Lindisfarne Concert

Burton upon Trent, Brewhouse Arts - Thursday, 18th October 2001

by Geoff Styche

"Daisy Days"

 Brewhouse Arts is a splendid venue (and not just because it's a mere 25 minutes' drive from our home in Leicestershire!). Situated in central Burton, it's easy to locate and it has a vast, well-lit, free car park right on its doorstep. The building is what it says it is: an old brewhouse which has been imaginatively converted into a multi-facility arts centre. The auditorium is about the size of a school hall, providing a neat balance between audience capacity and intimacy.

A brief word with Ray before the gig confirmed that, with Dave at home with Francesca and their newest family member, Daisy, tonight's concert was going to be a bit different. And so it turned out to be.

The lads bowled onto stage promptly at eight and Billy immediately explained Dave's absence by announcing Daisy's arrival earlier in the day, to a chorus of "oohs" and "aaahs" from the audience. He offered the couple everybody's congratulations on the birth of the late Alan's granddaughter and, added Billy, tonight was going to be a celebration.

Without further ado the band launched into All Fall Down, followed in quick succession by Walk a Crooked Mile and Court in the Act. They were working hard to compensate for being one guitarist short - and it was paying off. The rhythm was tight and the sound was full. A couple of numbers from 'Neighbourhood' came next, a great Ghost in Blue Suede Shoes and Billy's bouncing Born at the Right Time. Rod's slide work was, as ever, slick and the timbre of Billy's voice was, as ever, rich.
Then came a work-out for a pair of new album possibles. Back to Blueberry Hill was a yearning for the good old days when telly was black and white and the show wasn't over until the fat man sang. Curiously the following number, Remember Tomorrow, was a firm expression of the view that looking back was not at all where this singer was at! Lady E. was dedicated to a certain young lady in the audience who happened to be celebrating her 13th birthday. Her name? Yep, that's right.

Rod took over his absent friend's solo spot, giving us a cracking rendition of his own Stamping Ground. Well, I thought it was cracking; Billy didn't seem so sure. When the band returned to the stage he was clearly seen to mutter the accolade "average" from the corner of his mouth as he walked past the grinning Rod. There followed a lovely rendition of Passing Ghosts and then Billy seeking answers on a postcard as to Why Can't I Be Satisfied? The first session was wound up with a communal performance of Meet Me on the Corner and all present were obviously having a great time.

The band re-opened after the break with No Time to Lose and then followed the most poignant few minutes of the concert with Rod's Refugees, so tragic in its timeliness. The mood lightened a little with another outing for Significant Others - a further possible for the new album? Next in succession came Roll on That Day and Together Forever before the plaintive Can't Do Right for Doing Wrong had one or two couples in the audience embracing each other in a manner I suspect they hadn't done for years.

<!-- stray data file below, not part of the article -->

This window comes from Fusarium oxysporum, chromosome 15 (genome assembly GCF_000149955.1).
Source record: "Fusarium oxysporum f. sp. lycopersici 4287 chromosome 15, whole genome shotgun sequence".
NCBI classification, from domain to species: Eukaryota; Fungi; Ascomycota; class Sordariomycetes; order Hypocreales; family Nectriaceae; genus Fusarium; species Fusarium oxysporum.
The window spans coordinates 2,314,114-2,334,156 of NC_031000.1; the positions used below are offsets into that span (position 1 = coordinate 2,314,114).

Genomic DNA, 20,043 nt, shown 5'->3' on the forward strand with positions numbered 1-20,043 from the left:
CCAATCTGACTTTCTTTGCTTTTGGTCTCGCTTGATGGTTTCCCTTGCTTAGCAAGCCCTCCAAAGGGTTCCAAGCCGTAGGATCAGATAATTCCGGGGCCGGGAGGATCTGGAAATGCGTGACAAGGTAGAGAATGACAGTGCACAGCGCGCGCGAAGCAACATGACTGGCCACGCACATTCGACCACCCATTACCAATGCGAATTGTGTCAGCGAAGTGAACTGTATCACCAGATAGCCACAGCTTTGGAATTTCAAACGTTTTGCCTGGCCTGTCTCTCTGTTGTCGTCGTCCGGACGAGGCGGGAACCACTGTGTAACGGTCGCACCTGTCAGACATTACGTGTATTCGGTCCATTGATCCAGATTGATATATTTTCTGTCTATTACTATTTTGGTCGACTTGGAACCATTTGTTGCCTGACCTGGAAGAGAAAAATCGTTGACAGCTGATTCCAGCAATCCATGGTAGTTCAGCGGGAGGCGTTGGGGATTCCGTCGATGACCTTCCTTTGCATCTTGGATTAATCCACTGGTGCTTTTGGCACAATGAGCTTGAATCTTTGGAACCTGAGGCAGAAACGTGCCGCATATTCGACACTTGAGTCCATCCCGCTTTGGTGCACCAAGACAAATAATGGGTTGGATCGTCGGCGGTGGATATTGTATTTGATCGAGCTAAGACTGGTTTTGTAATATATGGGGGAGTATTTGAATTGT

By now the lads were on storming form, both Rod and Billy putting in Trojan-like effort to make up for the missing guitar, Ray providing a solid backbone of beat and Ian making his fiendishly accomplished bass-playing look deceptively easy. A stunning Old Peculiar Feeling, followed by a driving Working My Way Back Home left an absolutely blistering version of Road to Kingdom Come to complete the crescendo before the mood softened a little with Any Way the Wind Blows.

The band left the stage to tumultuous applause after a Fog on the Tyne during which Billy refused point blank to provide a practice verse for the singalong, saying "If you don't know it by now, then b------s to you!". Loud and long appeals for an encore brought the fab four back for a final, ear-splitting Devil of the North.

After the concert Billy suggested to me that the lads had been a little apprehensive when they first took the stage, unsure exactly how the revised arrangements would work out. If so, then it certainly didn't show. All I saw in their faces was sustained concentration on their unfamiliar instrumental and vocal roles. Rod's post-gig confirmation that Billy's omission of a harp break in one number was as inadvertent as was his own muffed lyric in another was an indication of quite how intense that concentration was. But these were two tiny (even humorous) blemishes on an otherwise polished and energetic performance. This was a versatile and adaptable team of professionals, clearly enjoying their night's work and, as usual, firmly intent on giving only the very best value for money. After such a strenuous evening the lads could have been forgiven for wanting to get straight back to their hotel rooms but, no, they happily joined members of the audience in the bar for a friendly chat and a drink.

Rod and Billy may well have found themselves nursing blistered fingers the following morning but it is unlikely that any of the band woke up nursing hangovers. By the time the gig had finished the licensed bar had actually run out of draught bitter. Within minutes all the lager pumps had also dried up and, shortly thereafter, the last few drops of Guinness were sold. Thus the bar was completely dry before closing time. Think about that. The Brewhouse bar in Burton upon Trent - the beer production capital of the Midlands - had run dry! Strange things happen at Lindisfarne concerts.

Geoff Styche